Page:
Mountain Man Brewing Company Case Study

What is the current situation?

Mountain Man Brewing Company (MMBC) is a family business founded in West Virginia in 1925 by Guntar Prangel. The company is now operated by Guntar’s grandson, Oscar. Oscar’s son, Chris, is slated to inherit the business in five years when his father retires. Mountain Man (MM) Lager is the flagship product and the only beer currently produced by the company. The recipe for the lager was based on a refined family recipe and is known for its flavorful, bitter taste.

By the 1960s, the lager had established itself as a legacy beer with a rich history, and the company continues to maintain its independent, family-owned status which appeals to its core drinkers. By 2005, the popularity of MM Lager in the East Central region of the U.S. had grown to generate revenues of just over $50 million, and the beer held the top market position among lagers in West Virginia. MM Lager won “Best Beer in West Virginia” in 2005 for the eighth year in a row.

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What has made MMBC successful & distinguishes it?

MMBC has enjoyed success because of several factors. Although it is a regional brewer, it has superb name recognition. A recent study showed that Mountain Man Lager was considered by many to be West Virginia’s best known beer. In addition, it has very strong brand position with consumers favoring MM Lager’s unique taste and quality ingredients from the family recipe. Finally, MMBC has a trained sales force that is very adept and getting its product into the right channels to compete with national breweries.

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The legacy of the company is its main distinguishing trait from its competitors. As mentioned before, the very strong brand equity has made MMBC stand out as a brewery that has experienced customer loyalty for successive generations. Holding the title of “West Virginia’s Beer” allows MM Lager to have an ingrained exposure to consumers in the region and act as a natural default for its blue collar patrons.

What enabled MMBC to create such a strong brand?

To quote the Mission Statement, “Mountain Man is still standing because we manufacture an exceptional beer with a great brand name, we’ve never lost sight of our core customer, and we’ve never been seduced by the other guy’s market.” MMBC stands for such unique qualities that have been the boilerplate for developing an enriched brand with strong equity. For almost 50 years it held the top market share for lagers of West Virginia in the majority of the states where it was distributed distinguishing them in prime position among competitors. Research of working-class males determined that MMBC was as recognizable as leading manufacturers Chevrolet and John Deere in the East Central region. Besides successful branding efforts in a large market, MM Lager was priced with an extremely competitive Every Day Value below specialty brands, but above premium domestic brands. This allowed for an aura of authenticity distinguishing it as higher quality than Miller and Budweiser, for instance, all while gaining incremental revenues from the craft brewers like Sam Adams. MMBC could generate increased turns at registers without having the deep pockets of their competitors.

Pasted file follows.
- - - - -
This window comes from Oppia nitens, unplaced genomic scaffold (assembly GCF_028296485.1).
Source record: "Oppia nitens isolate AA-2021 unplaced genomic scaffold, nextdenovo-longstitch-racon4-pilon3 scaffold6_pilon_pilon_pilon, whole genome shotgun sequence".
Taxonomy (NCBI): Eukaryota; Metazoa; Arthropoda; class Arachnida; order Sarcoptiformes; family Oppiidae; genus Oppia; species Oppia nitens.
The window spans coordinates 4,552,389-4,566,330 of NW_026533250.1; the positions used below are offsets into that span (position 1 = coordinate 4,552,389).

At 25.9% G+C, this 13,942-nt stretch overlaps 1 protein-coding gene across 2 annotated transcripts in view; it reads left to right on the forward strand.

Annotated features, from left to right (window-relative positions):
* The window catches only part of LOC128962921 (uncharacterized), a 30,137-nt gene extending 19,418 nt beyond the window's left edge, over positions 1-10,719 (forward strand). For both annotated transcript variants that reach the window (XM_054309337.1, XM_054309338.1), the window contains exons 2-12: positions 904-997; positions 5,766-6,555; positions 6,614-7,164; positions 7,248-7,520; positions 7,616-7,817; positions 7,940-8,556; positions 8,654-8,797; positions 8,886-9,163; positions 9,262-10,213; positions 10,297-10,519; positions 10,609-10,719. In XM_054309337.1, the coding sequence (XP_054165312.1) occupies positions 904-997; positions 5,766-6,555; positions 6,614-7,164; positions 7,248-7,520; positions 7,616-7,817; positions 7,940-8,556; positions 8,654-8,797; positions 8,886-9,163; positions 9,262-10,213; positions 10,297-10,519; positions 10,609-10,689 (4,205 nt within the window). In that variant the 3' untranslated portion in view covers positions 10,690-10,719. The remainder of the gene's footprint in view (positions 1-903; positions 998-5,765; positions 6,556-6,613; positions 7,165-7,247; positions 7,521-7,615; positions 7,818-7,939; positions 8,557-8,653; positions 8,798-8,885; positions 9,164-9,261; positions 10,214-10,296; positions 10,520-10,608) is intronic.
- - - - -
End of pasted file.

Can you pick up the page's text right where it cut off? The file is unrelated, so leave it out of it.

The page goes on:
What has caused MMBC’s decline in spite of its strong brand? Analysis of MMBC’s business model requires the backdrop of the U.S. beer industry. Since 2001, U.S. per capita beer consumption has declined by 2.3% due to increasing competition from wine and spirits-based drinks. MMBC’s revenues are down 2% relative to the prior fiscal year. The current state of the company and market conditions suggests that a single product line may be unsustainable. As of 2005, MMBC was the only major regional beer company to not expand beyond its flagship lager product. A segment of the population was still interested in MMBC, but that segment, while loyal, was aging. The rate at which MMBC was building new consumers was only going to replace a fraction of their current buyers. Distributors were discriminating about which smaller brands they would carry, and the percentage of new consumers by age group was continuing to decrease.

There have also been numerous uncontrollable circumstances that have been attributed to MMBC’s decline despite their strong brand. Increased taxes and fees to manufacturers have been clearly evident in the rising retail costs of goods in the marketplace. Companies cannot afford to absorb the added expenditures and therefore pass them on to the consumer whom tends to buy less as prices increase; these increases are hitting their pockets on the home front as well. In addition, the average consumer is becoming much more health conscious and has made changes in their preference of alcoholic beverage segment.

Beer is very high in calories; for instance, as compared to wine or spirits and decreasing caloric intake has been one of those fairly recent health conscious changes being made. Beer lovers are sticking with their choice of libation; however, substituting a light version of their favorite brand. With these factors on the rise every day and the core demographic of MM Lager reaching an age bracket were considerably less portions of income are dedicated to alcohol purchases, the brewery has slowly lost market share to the larger domestic brewers that have been fortunate enough to capital to invest on increased advertising and marketing.